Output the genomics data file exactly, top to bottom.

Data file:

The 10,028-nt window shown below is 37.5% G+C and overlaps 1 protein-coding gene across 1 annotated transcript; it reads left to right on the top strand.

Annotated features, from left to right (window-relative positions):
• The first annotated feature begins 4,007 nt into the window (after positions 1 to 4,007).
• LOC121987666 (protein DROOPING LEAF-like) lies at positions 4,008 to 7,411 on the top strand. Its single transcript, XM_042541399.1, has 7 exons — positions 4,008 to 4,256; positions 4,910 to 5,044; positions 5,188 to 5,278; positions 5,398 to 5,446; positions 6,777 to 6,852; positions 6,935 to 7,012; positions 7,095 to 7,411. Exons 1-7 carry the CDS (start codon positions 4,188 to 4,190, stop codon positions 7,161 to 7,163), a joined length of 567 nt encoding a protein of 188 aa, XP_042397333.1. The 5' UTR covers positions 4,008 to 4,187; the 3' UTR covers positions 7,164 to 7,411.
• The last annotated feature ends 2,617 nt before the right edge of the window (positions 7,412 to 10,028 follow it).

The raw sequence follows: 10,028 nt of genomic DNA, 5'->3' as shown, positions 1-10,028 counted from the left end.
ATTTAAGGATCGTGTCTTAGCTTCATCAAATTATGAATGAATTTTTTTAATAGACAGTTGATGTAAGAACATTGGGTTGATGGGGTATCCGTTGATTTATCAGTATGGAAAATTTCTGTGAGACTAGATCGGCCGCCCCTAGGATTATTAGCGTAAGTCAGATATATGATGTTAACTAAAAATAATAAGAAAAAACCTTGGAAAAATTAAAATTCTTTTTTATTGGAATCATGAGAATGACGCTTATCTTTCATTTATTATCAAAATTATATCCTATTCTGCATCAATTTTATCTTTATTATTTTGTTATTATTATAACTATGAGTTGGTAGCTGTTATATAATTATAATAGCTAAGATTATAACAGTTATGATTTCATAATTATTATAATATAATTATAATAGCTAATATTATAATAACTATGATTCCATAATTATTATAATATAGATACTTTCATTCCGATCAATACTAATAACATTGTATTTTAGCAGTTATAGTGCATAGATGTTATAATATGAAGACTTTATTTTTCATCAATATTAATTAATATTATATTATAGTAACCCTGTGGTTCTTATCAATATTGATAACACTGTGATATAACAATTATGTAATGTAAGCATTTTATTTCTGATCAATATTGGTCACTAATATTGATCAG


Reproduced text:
The 10,028-nt window shown below is 37.5% G+C and overlaps 1 protein-coding gene across 1 annotated transcript; it reads left to right on the top strand.

Annotated features, from left to right (window-relative positions):
• The first annotated feature begins 4,007 nt into the window (after positions 1 to 4,007).
• LOC121987666 (protein DROOPING LEAF-like) lies at positions 4,008 to 7,411 on the top strand. Its single transcript, XM_042541399.1, has 7 exons — positions 4,008 to 4,256; positions 4,910 to 5,044; positions 5,188 to 5,278; positions 5,398 to 5,446; positions 6,777 to 6,852; positions 6,935 to 7,012; positions 7,095 to 7,411. Exons 1-7 carry the CDS (start codon positions 4,188 to 4,190, stop codon positions 7,161 to 7,163), a joined length of 567 nt encoding a protein of 188 aa, XP_042397333.1. The 5' UTR covers positions 4,008 to 4,187; the 3' UTR covers positions 7,164 to 7,411.
• The last annotated feature ends 2,617 nt before the right edge of the window (positions 7,412 to 10,028 follow it).

The raw sequence follows: 10,028 nt of genomic DNA, 5'->3' as shown, positions 1-10,028 counted from the left end.
ATTTAAGGATCGTGTCTTAGCTTCATCAAATTATGAATGAATTTTTTTAATAGACAGTTGATGTAAGAACATTGGGTTGATGGGGTATCCGTTGATTTATCAGTATGGAAAATTTCTGTGAGACTAGATCGGCCGCCCCTAGGATTATTAGCGTAAGTCAGATATATGATGTTAACTAAAAATAATAAGAAAAAACCTTGGAAAAATTAAAATTCTTTTTTATTGGAATCATGAGAATGACGCTTATCTTTCATTTATTATCAAAATTATATCCTATTCTGCATCAATTTTATCTTTATTATTTTGTTATTATTATAACTATGAGTTGGTAGCTGTTATATAATTATAATAGCTAAGATTATAACAGTTATGATTTCATAATTATTATAATATAATTATAATAGCTAATATTATAATAACTATGATTCCATAATTATTATAATATAGATACTTTCATTCCGATCAATACTAATAACATTGTATTTTAGCAGTTATAGTGCATAGATGTTATAATATGAAGACTTTATTTTTCATCAATATTAATTAATATTATATTATAGTAACCCTGTGGTTCTTATCAATATTGATAACACTGTGATATAACAATTATGTAATGTAAGCATTTTATTTCTGATCAATATTGGTCACTAATATTGATCAG